A large marine paint manufacturing company has been fined £650,000 after a highly toxic banned chemical was washed from a holding tank into a ‘pristine’ river in south west England.

International Paint Ltd “completely failed” to control a substance called TBT that it had stored at its suspended plant on the banks of the Yealm in Devon, a judge has concluded.

An expert who tested water at Yealm, a Site of Special Scientific Interest renowned for its oysters and cockles, found that a sample near the plant contained 80,000 times the safe level of TBT.

TBT was used in antifouling paints for boats to retard the growth of barnacles and algae until they were banned worldwide in the 2000s because it is highly toxic to invertebrate animals. Mollusks are particularly sensitive to it.

International Paint was fined £650,000 and ordered to pay costs of £145,000. The company has agreed to cover the costs of the remediation work, which is likely to be at least £500,000.

Sentencing the company, owned by multinational AkzoNobel, registrar Simon Levene said it had stopped using TBT in 2002 and should have cleaned the tank years ago. He said he was “suspicious” that the download occurred after the site went up for sale.

The judge said: “Although I do not believe that anyone ordered the TBT to be removed from the tanks, it is suspicious that the TBT was only unloaded when a potential buyer arrived for whom the presence of TBT in the tanks was a serious problem.” along the.”

He added: “I am quite satisfied that the defendant, having closed his eyes for years to the problem, operated a reckless system in which he completely failed to control the management of TBT and other chemicals. I am satisfied that [a caretaker] they emptied the TBT into the estuary and that is something that should never have been allowed to happen.”

The judge, sitting in Plymouth crown court, also raised concerns about what he called “astronomical” levels of mercury that were also found in the river. The Food Standards Agency will investigate whether this could have entered the human food chain via shellfish.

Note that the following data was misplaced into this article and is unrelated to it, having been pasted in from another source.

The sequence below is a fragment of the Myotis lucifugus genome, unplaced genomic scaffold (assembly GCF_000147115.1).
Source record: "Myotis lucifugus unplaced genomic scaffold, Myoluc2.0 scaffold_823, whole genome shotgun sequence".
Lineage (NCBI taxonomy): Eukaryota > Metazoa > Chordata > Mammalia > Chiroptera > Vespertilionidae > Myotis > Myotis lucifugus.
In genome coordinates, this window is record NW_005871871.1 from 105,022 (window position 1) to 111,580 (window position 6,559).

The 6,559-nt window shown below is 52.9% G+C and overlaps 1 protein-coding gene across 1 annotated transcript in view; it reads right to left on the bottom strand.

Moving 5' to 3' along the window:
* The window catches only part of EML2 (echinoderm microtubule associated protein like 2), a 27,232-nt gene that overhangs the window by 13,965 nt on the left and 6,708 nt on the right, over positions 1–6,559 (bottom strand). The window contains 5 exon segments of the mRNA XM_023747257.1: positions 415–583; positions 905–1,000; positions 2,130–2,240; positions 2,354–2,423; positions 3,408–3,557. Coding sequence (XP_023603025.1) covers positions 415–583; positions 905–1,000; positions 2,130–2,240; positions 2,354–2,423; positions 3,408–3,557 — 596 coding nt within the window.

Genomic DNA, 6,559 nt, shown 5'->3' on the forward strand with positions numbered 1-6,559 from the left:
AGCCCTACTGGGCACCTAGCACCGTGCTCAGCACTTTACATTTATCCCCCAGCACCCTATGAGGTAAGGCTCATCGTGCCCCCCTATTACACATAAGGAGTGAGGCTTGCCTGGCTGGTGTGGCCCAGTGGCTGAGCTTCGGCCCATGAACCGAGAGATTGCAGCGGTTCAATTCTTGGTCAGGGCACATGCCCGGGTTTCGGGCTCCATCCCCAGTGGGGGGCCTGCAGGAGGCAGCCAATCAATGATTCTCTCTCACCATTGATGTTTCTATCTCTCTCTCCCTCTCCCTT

International Paint Ltd had denied two charges relating to the discharge of hazardous waste from a quayside tanker at its Newton Ferrers paint testing facility, but was found guilty by a jury.

The court heard that the Environment Agency launched an investigation after the company tried to sell the premises and possible contamination was reported.

International Paint Ltd had operated a test facility at Yealm on Newton Creek near Newton Ferrers since 1928. The company stopped using TBT in the early 2000s and the site was decommissioned in 2013. But TBT and other chemicals did not they were approved, and in 2016 the caretaker dumped the contents into the river. The judge said the river had been a “pristine environment” before the incident.

Dr. Michael Waldock, an expert whose work led to the TBT ban, found that nine of the 11 samples exceeded the safe limit for TBT, and that one sample near the site contained 80,000 times the safe level. He concluded that the TBT levels were sufficient to have had a major toxic effect on marine life there.

A report filed with the court revealed that data collected in December 2022 showed that there was “little or no reduction in TBT concentrations near the International Paint site…The TBT waste reservoir is very persistent and will continue to release TBT to the sediment for many more years.” However, he did say that the contamination did not appear to have spread widely in the estuary.

International Paint Limited said it took full responsibility for the incident. A spokesman, Ralph Slikkerveer, said: “We take our environmental obligations very seriously. The company has been in operation for more than 120 years and has no prior environmental convictions or warnings.

“We have been working closely with the Marine Management Organization and are investigating steps to remediate the contamination.”

By sbavh

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